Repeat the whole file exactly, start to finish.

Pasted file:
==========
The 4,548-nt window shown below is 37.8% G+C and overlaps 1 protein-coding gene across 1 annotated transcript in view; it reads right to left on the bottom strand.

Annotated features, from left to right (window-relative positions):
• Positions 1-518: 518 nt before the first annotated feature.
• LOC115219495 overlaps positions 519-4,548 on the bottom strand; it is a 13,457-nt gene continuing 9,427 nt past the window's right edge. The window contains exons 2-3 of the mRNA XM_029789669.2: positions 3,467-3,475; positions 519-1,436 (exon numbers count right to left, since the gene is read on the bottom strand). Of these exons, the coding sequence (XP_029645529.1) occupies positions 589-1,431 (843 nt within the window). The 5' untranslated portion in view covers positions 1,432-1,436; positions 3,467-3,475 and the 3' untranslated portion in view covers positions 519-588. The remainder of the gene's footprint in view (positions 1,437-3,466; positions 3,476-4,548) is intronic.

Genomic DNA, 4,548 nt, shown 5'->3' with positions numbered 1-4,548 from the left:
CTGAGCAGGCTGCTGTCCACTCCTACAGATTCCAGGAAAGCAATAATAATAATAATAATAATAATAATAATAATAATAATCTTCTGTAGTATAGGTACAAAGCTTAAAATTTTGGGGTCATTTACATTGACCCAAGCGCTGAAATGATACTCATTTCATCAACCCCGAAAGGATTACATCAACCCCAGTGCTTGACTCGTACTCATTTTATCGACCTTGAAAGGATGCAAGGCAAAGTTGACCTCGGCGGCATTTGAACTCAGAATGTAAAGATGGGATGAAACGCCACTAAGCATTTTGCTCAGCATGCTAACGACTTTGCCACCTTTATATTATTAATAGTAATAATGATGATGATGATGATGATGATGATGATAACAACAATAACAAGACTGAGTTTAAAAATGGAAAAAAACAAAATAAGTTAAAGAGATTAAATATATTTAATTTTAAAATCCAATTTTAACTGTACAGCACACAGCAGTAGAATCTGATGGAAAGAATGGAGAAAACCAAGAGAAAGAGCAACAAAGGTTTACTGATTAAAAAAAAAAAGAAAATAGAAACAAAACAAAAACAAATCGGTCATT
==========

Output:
The 4,548-nt window shown below is 37.8% G+C and overlaps 1 protein-coding gene across 1 annotated transcript in view; it reads right to left on the bottom strand.

Annotated features, from left to right (window-relative positions):
• Positions 1-518: 518 nt before the first annotated feature.
• LOC115219495 overlaps positions 519-4,548 on the bottom strand; it is a 13,457-nt gene continuing 9,427 nt past the window's right edge. The window contains exons 2-3 of the mRNA XM_029789669.2: positions 3,467-3,475; positions 519-1,436 (exon numbers count right to left, since the gene is read on the bottom strand). Of these exons, the coding sequence (XP_029645529.1) occupies positions 589-1,431 (843 nt within the window). The 5' untranslated portion in view covers positions 1,432-1,436; positions 3,467-3,475 and the 3' untranslated portion in view covers positions 519-588. The remainder of the gene's footprint in view (positions 1,437-3,466; positions 3,476-4,548) is intronic.

Genomic DNA, 4,548 nt, shown 5'->3' with positions numbered 1-4,548 from the left:
CTGAGCAGGCTGCTGTCCACTCCTACAGATTCCAGGAAAGCAATAATAATAATAATAATAATAATAATAATAATAATAATCTTCTGTAGTATAGGTACAAAGCTTAAAATTTTGGGGTCATTTACATTGACCCAAGCGCTGAAATGATACTCATTTCATCAACCCCGAAAGGATTACATCAACCCCAGTGCTTGACTCGTACTCATTTTATCGACCTTGAAAGGATGCAAGGCAAAGTTGACCTCGGCGGCATTTGAACTCAGAATGTAAAGATGGGATGAAACGCCACTAAGCATTTTGCTCAGCATGCTAACGACTTTGCCACCTTTATATTATTAATAGTAATAATGATGATGATGATGATGATGATGATGATAACAACAATAACAAGACTGAGTTTAAAAATGGAAAAAAACAAAATAAGTTAAAGAGATTAAATATATTTAATTTTAAAATCCAATTTTAACTGTACAGCACACAGCAGTAGAATCTGATGGAAAGAATGGAGAAAACCAAGAGAAAGAGCAACAAAGGTTTACTGATTAAAAAAAAAAAGAAAATAGAAACAAAACAAAAACAAATCGGTCATT